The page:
Australia has recorded 31 new cases of the coronavirus in the last 48 hours, according to figures updated as at 9:29 PM AEST on Wednesday, May 13.
This represents approximately 0.4% of all cases recorded in Australia
Statistics for new daily cases show seven in Victoria and six in NSW. Other states and territories recorded no new infections.
The national death toll rose to 98 after the 22nd fatality linked to Ruby Princess cruise ship. The NSW chief medical officer, Dr Kerry Chant, reported that an 81-year-old woman, who had tested positive for Covid-19, died overnight. She had been a passenger on the ship and disembarked on 19 March.
More investigations at Cedar Meats, which has 88 cases
Nearly half of new COVID-19 cases confirmed in Australia in the past two weeks can be tracked to two specific outbreaks. One is at the Newmarch House nursing home in Sydney and the other is at the Cedar Meats factory in Melbourne.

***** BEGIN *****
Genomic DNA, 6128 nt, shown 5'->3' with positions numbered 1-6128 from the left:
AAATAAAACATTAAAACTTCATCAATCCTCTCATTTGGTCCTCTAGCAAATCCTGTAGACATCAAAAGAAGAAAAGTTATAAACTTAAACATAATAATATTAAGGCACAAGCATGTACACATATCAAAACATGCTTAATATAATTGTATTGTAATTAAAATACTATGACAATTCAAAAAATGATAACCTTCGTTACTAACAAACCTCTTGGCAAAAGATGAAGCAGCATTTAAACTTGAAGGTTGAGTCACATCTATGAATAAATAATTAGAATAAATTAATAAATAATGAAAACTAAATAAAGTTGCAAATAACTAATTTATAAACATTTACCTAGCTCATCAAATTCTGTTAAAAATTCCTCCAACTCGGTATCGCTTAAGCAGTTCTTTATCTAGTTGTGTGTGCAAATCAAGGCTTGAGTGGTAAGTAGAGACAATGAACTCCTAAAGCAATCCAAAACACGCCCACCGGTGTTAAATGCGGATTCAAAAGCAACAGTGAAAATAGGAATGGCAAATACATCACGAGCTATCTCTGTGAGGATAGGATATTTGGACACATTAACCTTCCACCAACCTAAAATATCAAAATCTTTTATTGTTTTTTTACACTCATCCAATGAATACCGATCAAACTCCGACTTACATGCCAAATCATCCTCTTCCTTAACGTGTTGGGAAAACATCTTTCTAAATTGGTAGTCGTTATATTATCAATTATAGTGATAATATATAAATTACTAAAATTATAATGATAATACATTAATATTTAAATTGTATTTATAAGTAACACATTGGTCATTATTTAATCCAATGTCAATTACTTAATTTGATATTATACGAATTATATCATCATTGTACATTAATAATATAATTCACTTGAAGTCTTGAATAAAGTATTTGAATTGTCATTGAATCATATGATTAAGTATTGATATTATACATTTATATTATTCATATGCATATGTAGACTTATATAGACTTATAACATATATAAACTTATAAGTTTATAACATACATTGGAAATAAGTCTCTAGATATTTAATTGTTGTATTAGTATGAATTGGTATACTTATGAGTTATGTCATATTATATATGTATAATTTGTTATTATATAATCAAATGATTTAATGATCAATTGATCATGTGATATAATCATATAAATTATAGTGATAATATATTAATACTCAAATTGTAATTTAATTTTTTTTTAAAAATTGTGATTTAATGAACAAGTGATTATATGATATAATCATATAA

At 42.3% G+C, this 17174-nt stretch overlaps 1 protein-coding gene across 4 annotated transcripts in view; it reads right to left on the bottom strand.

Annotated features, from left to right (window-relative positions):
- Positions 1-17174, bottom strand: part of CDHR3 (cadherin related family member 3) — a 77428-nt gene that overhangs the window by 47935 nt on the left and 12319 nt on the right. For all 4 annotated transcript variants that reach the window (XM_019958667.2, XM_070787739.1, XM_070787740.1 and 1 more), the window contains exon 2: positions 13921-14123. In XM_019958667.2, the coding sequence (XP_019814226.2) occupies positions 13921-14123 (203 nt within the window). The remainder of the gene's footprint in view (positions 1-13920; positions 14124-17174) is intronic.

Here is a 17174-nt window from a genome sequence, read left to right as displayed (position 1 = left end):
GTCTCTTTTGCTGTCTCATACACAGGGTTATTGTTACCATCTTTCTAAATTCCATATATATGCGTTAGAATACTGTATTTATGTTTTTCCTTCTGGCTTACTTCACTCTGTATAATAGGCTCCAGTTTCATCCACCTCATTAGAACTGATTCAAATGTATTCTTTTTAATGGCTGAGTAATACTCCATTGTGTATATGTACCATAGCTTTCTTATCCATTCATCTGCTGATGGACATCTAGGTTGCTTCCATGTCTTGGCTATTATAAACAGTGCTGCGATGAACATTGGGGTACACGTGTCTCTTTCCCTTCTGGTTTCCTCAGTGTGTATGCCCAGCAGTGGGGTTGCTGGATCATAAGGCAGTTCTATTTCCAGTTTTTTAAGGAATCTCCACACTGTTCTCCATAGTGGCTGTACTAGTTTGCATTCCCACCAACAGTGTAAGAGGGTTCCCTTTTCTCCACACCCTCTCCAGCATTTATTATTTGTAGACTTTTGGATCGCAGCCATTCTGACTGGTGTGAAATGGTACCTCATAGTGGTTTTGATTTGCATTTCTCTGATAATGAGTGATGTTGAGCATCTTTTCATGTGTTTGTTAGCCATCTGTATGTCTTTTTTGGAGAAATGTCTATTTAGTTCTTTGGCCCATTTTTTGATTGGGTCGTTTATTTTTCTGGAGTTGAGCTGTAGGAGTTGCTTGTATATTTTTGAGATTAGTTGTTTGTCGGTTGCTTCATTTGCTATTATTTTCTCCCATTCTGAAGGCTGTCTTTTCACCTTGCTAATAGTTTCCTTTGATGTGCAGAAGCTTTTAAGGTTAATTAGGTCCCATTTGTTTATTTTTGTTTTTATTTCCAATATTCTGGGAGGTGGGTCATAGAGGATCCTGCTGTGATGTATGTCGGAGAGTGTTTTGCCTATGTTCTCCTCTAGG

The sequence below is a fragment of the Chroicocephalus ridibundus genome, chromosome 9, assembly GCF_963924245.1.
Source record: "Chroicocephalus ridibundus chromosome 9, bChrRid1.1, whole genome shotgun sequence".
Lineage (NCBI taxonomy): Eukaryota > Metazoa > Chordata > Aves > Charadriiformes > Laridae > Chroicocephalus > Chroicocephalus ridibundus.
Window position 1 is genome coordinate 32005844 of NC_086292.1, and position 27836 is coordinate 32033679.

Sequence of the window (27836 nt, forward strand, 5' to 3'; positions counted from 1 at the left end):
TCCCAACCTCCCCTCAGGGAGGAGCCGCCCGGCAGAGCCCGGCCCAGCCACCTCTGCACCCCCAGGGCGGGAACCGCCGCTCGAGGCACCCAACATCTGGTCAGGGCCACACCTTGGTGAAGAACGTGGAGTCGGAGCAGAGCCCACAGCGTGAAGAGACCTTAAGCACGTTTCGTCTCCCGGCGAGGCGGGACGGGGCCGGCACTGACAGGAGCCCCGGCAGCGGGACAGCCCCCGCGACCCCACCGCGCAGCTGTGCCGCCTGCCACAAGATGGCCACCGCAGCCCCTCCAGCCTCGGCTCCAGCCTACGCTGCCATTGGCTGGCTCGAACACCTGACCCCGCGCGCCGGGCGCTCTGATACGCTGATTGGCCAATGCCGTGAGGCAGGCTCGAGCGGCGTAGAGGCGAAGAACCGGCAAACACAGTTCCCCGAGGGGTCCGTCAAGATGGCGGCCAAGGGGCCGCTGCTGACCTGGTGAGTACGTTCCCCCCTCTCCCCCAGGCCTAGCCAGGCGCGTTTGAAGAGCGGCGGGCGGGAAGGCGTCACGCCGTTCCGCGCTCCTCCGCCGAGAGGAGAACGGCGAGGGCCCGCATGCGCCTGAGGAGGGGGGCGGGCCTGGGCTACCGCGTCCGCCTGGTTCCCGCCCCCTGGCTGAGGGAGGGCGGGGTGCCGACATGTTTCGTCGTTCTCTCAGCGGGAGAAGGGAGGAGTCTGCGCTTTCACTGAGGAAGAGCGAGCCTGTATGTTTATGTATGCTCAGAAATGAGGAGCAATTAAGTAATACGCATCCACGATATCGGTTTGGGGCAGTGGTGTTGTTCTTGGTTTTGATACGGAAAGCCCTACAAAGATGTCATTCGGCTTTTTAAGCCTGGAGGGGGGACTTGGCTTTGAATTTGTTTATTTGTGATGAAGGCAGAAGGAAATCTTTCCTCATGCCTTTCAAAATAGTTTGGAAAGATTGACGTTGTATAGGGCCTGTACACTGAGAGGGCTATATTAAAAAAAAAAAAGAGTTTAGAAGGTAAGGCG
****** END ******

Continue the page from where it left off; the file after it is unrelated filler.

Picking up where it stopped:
There are now 88 confirmed infections at Cedar Meats and on Wednesday, 13 May Worksafe confirmed it was investigating the spread of COVID-19 at the facility.
“WorkSafe is working with the Department of Health and Human Service to develop appropriate industry guidance for managing and controlling coronavirus in the workplace and is also working with DHHS to manage incidents where they occur in a workplace,” a Workspace spokesperson said.
NSW now has nearly 75% of all active cases
According to a report by the ABC, most people diagnosed with COVID-19 in Australia have now recovered, leaving 611 confirmed cases still active. Nearly three-quarters of current cases are in NSW, while SA, the NT and WA have fewer than 10 current cases each.
Across the country, 6 271 people, or 90%, have recovered from the disease.
“The number of samples tested nationally has surged to record levels since late April, when Australia’s coronavirus testing regime was broadened to include anyone with flu-like symptoms,” the ABC reported.
“The surge is largely driven by increased testing in Victoria — where the number of tests per day has leapt more than five-fold since late April — and NSW, where tests per day have nearly doubled.”